What I’m learning from Angry Birds, public outbursts, and church people

The religious organization that I was raised in, is known by many, for its fundamental and legalistic standards. From the moment that I chose to follow-Jesus, until the day that I chose to leave the organization, I was presented with a list of expectations that I was required to observe without fail.  The “to-do (and to-‘not’-do) list” covered many areas of life. Included on the list were topics like entertainment, friendships, dating, conversation, and the most scrutinized of all, Christian attire. To make it brief,  women were required to wear long dress, no make-up, no jewelry, and could never cut their hair. Men were never allowed to wear shorts, and they were expected to attend church wearing their Sunday best. As a church musician, I knew better than to show up at church in anything less than slacks, a collared shirt, and a tie. If I failed to meet this expectation, it was probable that I would not be allowed to be part of the worship team for an extended period of time.  On one occasion, after receiving a crew-cut that my pastor disapproved of, I was told that I was not allowed behind the piano until my hair grew back. Needless to say, I eventually grew tired of this oppression, and at the age of twenty-one I elected to walk away. Instead I chose to pursue a relationship with Jesus and find a spiritual community outside of this unnecessary yoke.

Although I left the church, I did not hold on to grudges or hard feelings. On the contrary, I am grateful for the discipline and spiritual fortitude that it instilled in me. I am also appreciative for the friendships that were created within the four walls of this institution. I still consider many, of the people that I met there, to be some of my best friends. Nevertheless, I am beyond grateful for the spiritual and emotional freedom that I have experienced since leaving.

As the years have passed, I’ve noticed some progressive changes in that organization. The list of rules, once deemed to have come straight from the voice of God, are no longer as exhaustive as they once were. Although I have no desire to return, I have celebrated their movement towards grace and love. However, not all who have been part of this religious atmosphere, carry the same sentiment.

A few years back, as I scrolled through my Facebook feed, I ran across a picture of a young youth pastor, from this organization. The picture showed a very energetic, and enthusiastic young man, preaching his heart out to a group of teens. Nothing seemed out of the ordinary. In fact, the picture caused me to smile…. so I did what I usually do with all pictures that make me smile. I gave it a like, closed my computer, and called it a night.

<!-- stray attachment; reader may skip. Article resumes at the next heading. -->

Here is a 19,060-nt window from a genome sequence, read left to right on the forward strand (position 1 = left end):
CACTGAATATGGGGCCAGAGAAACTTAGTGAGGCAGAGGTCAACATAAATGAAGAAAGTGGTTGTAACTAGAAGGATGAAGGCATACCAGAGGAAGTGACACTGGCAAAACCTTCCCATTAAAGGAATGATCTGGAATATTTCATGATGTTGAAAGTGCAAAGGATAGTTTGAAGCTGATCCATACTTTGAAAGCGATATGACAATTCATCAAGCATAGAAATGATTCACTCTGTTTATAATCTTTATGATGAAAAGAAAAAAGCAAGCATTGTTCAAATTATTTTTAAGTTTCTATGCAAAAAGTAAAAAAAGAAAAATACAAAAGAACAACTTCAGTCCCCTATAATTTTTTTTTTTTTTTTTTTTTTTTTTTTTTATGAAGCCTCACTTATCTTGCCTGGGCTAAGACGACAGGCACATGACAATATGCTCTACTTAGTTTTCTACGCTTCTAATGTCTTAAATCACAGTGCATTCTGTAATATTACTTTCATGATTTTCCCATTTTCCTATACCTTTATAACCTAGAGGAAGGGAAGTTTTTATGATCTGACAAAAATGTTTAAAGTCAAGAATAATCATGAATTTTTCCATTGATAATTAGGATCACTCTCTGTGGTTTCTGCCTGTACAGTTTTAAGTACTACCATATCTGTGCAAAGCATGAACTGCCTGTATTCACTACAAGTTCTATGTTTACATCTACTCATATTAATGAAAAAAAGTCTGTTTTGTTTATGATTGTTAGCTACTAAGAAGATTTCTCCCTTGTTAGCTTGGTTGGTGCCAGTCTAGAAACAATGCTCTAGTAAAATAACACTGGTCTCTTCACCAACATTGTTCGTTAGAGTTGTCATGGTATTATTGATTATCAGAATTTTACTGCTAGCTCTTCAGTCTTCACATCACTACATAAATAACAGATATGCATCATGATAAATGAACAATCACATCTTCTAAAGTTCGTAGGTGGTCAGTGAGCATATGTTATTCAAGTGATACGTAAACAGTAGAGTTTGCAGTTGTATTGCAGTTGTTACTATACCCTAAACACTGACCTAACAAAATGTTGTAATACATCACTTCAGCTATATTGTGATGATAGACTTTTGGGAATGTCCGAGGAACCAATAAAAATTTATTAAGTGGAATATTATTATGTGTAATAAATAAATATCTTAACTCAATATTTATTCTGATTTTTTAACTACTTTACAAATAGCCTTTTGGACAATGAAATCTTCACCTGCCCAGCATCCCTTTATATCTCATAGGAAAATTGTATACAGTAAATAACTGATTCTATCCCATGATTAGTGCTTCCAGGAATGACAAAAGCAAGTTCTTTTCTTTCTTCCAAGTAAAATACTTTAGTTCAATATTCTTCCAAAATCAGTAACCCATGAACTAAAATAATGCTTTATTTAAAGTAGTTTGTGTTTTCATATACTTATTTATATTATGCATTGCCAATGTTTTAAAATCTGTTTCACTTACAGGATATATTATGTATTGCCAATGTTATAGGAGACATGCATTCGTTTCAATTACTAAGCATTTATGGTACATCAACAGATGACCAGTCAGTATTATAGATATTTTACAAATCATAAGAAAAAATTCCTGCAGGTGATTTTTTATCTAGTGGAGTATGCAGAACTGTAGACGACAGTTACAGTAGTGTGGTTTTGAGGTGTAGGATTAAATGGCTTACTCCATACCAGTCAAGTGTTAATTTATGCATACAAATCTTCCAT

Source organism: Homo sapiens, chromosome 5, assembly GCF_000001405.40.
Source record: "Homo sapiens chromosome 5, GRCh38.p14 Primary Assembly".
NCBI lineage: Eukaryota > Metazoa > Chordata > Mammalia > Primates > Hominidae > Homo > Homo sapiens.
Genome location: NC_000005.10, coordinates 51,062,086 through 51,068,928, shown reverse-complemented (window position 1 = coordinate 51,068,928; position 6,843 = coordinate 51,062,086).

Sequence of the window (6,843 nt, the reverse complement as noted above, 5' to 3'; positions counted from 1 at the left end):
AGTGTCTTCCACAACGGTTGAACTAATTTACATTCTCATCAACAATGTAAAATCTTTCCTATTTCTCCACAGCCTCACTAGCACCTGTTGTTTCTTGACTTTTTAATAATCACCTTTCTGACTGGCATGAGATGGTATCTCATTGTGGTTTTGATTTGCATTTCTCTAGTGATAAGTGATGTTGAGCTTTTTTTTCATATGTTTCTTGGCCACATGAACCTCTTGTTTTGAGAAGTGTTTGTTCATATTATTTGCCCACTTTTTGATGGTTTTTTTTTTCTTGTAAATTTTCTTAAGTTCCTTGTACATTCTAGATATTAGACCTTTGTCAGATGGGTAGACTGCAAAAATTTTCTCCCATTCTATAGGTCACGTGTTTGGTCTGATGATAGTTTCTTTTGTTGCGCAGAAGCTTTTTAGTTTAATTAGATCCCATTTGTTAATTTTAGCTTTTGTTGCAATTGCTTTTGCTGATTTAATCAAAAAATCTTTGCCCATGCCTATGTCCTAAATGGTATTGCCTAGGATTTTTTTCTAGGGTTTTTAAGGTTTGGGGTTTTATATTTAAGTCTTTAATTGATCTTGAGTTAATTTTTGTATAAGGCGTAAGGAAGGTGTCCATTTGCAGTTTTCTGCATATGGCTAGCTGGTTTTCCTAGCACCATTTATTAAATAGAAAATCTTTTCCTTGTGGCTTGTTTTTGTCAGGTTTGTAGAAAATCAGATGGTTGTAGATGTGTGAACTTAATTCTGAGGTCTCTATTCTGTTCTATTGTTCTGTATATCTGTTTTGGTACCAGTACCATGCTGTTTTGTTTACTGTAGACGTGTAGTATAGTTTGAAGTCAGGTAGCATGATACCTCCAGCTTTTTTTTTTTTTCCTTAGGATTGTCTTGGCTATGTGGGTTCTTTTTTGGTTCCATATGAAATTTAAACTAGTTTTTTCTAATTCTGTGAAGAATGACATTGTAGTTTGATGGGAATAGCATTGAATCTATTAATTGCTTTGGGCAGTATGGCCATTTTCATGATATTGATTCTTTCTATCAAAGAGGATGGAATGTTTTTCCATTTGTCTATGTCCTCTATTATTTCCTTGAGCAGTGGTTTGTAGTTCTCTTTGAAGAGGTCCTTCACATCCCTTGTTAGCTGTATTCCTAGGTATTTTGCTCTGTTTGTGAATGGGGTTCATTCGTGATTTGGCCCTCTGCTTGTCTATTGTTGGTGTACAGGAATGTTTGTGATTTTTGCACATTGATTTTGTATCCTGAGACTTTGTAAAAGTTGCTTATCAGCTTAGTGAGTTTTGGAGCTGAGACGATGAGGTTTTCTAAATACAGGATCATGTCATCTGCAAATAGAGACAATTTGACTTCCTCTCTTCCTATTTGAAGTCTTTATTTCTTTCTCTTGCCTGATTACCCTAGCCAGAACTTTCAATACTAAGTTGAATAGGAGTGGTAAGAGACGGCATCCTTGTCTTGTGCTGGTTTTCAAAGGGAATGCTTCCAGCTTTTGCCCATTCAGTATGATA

The following day, I kept noticing this picture, showing up in my news feed.  At first, I assumed that the picture was getting flooded with “likes.” However, after taking another glance I realized that this gentleman’s entire comment section had been hijacked by two ladies that did not approve of his choice to wear an “Angry Birds” t-shirt. One of them was an elderly lady, whose father at one time had been a pastor of that church. Her reaction was no surprise to me. Unfortunately, it is common for someone with her legalistic heritage to have that type of reaction. However, the other lady didn’t fit the stereo type of someone who would have such a meltdown. This person was not someone who embraced the traditions of her upbringing. On the contrary, she was a person who had rebelled against the teaching of the church years earlier. In fact, during that specific time in her life, she made several choices that would have made any priest in a confessional booth blush from the content being shared. The choices that she made, caused me cringe to in disbelief. What seemed like a brief mid-life crisis became a rapid downward spiral.  Sadly, in spite of her own pile of painful choices, she went on to tear this young preacher apart, publicly, over his choice of attire.